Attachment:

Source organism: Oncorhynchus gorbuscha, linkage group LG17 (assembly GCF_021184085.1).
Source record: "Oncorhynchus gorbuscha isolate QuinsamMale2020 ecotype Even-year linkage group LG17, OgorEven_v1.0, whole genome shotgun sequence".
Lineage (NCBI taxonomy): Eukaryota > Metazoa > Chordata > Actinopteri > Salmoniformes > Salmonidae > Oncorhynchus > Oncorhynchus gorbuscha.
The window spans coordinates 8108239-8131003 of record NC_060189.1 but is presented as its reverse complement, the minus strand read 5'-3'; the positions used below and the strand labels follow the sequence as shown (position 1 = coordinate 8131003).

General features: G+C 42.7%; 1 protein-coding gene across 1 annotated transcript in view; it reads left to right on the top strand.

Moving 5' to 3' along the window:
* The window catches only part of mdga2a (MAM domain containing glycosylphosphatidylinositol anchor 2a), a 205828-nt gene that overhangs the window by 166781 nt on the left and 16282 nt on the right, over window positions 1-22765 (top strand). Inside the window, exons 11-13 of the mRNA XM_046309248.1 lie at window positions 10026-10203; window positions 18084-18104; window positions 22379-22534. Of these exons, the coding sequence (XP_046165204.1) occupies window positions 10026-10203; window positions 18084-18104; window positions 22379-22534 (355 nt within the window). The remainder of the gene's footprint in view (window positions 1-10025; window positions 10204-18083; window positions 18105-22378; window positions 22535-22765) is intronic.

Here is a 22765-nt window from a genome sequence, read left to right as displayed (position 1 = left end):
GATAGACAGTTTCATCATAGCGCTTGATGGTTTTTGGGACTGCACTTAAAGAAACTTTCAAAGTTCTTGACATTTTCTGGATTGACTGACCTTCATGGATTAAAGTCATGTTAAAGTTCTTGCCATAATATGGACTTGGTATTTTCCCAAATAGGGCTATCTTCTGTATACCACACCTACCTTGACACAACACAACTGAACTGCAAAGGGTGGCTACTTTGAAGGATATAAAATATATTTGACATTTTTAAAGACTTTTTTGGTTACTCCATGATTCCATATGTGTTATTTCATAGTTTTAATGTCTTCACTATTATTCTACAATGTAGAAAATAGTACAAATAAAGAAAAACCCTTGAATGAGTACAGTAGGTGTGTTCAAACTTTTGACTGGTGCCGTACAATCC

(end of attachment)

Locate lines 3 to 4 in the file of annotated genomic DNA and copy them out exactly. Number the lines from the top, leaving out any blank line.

Lineage (NCBI taxonomy): Eukaryota > Metazoa > Chordata > Actinopteri > Salmoniformes > Salmonidae > Oncorhynchus > Oncorhynchus gorbuscha.
The window spans coordinates 8108239-8131003 of record NC_060189.1 but is presented as its reverse complement, the minus strand read 5'-3'; the positions used below and the strand labels follow the sequence as shown (position 1 = coordinate 8131003).